Protesting Immodesty and Immorality


On July 6, 1929, publication of "Conditions at the Pool." The New Yorker.

Mrs. Uhlein of the Orange County Afternoon Delphian Society, who "always stood up for liberality (I wouldn't miss the Nation if you paid me)" protests  the immodesty at the community swimming pool : "Mrs. Foster and I counted seven grown girls, about eighteen years old, that had on bathing suits that came down to here in front and with no backs at all."

"If the girls want to get so brown that they look like colored people, and then have to be sorry next fall when they wear evening dress, that's up to them. That's their own lookout. But they don't have to flaunt their bodies where boys of high-school age will see them and get wrong ideas of womanhood in their heads."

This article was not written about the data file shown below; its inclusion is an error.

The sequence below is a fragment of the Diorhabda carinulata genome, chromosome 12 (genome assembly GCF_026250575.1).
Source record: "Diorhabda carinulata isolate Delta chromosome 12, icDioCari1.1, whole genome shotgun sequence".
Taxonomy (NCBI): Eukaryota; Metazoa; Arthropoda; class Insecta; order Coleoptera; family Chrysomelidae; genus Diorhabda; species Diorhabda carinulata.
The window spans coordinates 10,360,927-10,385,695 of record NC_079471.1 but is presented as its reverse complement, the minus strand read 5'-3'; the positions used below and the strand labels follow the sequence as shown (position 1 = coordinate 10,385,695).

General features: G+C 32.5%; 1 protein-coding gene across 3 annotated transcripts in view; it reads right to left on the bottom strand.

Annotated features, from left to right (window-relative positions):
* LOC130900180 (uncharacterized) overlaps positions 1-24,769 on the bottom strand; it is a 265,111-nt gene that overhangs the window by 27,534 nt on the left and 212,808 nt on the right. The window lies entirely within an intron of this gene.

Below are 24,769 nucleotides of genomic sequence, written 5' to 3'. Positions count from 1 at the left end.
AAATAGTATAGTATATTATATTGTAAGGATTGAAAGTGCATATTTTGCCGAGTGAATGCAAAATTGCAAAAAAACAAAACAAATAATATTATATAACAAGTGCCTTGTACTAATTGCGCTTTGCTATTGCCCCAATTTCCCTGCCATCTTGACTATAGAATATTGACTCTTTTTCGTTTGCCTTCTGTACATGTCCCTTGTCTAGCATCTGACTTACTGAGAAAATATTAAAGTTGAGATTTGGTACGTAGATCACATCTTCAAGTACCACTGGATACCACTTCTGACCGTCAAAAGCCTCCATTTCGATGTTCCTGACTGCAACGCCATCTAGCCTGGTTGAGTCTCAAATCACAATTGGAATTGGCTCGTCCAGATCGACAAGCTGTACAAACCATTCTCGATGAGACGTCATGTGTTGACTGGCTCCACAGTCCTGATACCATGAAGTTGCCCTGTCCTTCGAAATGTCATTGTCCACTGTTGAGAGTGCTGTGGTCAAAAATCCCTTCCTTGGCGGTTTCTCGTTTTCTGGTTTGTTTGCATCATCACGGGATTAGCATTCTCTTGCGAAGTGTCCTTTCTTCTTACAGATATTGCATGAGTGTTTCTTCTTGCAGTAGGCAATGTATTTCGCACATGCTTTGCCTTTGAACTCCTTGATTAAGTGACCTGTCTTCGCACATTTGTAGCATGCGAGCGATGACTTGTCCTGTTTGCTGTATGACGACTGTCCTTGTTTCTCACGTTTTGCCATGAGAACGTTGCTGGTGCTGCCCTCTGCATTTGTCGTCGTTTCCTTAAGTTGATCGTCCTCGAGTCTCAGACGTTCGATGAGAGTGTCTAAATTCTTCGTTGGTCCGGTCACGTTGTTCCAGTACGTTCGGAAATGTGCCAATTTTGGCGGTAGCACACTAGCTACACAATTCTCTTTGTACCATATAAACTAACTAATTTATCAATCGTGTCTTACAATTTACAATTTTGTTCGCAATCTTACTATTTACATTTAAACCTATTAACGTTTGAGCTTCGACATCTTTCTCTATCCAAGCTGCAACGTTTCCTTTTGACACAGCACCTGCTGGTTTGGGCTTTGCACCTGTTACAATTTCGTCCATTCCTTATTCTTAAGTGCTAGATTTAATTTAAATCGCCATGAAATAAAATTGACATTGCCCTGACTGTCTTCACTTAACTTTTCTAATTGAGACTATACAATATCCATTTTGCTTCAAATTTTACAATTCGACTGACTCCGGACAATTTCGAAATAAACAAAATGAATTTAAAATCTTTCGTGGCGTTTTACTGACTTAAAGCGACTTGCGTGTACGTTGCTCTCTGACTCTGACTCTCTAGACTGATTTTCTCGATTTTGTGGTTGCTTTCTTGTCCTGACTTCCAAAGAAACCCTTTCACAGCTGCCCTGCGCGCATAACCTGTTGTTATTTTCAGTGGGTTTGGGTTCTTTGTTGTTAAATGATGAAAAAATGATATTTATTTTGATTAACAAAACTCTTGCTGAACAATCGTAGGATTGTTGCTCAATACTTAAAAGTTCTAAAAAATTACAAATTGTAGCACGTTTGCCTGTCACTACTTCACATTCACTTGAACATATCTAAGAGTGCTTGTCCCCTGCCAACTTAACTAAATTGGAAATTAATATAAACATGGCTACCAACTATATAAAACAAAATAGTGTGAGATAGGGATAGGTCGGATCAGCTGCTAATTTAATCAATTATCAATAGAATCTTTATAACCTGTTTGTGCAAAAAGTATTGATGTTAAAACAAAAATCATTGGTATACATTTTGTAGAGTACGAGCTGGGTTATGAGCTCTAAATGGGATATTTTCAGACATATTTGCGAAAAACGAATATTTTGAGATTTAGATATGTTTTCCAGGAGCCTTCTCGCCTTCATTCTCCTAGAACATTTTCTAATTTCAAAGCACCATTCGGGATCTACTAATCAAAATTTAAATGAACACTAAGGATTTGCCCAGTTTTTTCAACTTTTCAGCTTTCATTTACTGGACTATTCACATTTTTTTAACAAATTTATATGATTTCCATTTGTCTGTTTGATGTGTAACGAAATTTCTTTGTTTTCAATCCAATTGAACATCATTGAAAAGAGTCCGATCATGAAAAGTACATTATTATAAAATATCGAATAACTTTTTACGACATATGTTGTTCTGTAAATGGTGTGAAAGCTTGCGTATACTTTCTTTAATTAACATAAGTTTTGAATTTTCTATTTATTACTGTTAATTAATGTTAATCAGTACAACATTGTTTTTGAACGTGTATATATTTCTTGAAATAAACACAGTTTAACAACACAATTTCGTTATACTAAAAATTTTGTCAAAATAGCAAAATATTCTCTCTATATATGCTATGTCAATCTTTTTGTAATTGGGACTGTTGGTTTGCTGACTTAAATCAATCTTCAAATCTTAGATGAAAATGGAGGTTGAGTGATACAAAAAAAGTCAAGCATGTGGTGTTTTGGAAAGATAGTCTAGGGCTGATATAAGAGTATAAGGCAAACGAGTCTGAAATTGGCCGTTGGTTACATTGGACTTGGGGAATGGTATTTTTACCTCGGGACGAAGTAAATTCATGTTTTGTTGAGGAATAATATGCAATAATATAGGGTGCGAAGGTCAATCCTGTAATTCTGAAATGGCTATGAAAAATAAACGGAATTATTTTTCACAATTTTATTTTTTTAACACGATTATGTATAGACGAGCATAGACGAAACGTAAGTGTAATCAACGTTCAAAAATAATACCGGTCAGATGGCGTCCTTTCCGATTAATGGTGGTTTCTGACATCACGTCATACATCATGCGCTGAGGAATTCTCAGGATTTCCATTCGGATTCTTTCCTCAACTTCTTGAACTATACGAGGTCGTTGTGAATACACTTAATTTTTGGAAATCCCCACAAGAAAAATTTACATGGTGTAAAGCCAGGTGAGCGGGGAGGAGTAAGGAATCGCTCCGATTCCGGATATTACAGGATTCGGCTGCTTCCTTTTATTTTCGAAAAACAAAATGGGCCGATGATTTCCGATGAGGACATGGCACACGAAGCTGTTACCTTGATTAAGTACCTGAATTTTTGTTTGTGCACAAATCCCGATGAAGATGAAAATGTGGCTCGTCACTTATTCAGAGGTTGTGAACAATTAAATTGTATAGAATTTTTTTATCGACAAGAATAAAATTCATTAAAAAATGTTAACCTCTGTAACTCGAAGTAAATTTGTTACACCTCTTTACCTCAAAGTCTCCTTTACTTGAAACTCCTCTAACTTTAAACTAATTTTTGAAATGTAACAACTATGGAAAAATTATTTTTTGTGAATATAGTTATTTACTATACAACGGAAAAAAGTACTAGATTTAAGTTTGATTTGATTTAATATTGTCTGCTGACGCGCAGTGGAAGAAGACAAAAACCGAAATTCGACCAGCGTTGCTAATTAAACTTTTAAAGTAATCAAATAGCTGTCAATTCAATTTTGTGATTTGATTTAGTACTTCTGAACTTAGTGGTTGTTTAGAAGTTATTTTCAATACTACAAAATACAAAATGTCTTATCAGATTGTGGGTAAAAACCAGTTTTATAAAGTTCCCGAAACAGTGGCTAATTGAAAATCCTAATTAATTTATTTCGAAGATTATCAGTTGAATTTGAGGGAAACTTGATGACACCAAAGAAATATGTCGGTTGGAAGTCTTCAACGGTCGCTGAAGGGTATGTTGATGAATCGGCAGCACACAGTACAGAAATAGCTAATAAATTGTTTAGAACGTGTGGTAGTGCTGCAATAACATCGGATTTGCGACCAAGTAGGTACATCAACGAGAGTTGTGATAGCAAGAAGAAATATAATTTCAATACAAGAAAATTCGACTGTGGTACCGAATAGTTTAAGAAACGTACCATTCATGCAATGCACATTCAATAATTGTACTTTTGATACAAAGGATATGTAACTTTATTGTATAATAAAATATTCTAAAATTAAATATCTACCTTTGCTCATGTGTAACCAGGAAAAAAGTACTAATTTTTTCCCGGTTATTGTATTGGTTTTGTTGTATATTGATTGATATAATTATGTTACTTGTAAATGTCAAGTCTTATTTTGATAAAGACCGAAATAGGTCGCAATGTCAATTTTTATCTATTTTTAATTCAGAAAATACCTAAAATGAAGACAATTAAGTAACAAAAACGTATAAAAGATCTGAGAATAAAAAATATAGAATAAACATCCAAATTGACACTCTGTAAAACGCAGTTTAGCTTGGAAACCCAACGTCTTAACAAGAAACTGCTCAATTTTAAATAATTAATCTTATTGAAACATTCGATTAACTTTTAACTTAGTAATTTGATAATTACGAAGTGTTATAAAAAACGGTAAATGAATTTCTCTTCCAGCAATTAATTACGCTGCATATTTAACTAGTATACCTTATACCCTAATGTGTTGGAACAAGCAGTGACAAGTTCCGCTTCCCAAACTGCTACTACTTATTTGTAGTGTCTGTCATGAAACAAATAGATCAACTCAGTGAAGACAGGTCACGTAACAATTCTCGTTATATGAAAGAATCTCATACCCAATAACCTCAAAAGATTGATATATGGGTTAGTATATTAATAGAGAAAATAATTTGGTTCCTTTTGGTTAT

"Naturally I recognized some of the girls and knew them by name, so I called two of them over to my car and politely suggested that they might at least pin up the front of their suits . . . One of the girls . . . told me, well, she as much told me to go to 'H.' The other one said, "This is nineteen-twenty-nine, Mrs. Uhlein, don't forget that."

On July 6, 1946, publication of "Secret Meeting." The New Yorker. Hellbox. Selected Stories of John O'Hara. 

The Chairman of the School Board alls an emergency meeting: "We have a very nasty situation . . . where a member of our faculty is accused of two crimes . . . on Commencement Night, getting publicly intoxicated (and) two, forcing his attentions on a young female student while intoxicated on school property . . . Personally, what I would do with a drunken bum that goes around molesting our high school girls, I would hand him his hat and give him a good swift kick and see to it he never gets another job in the public school system in the whole United States."

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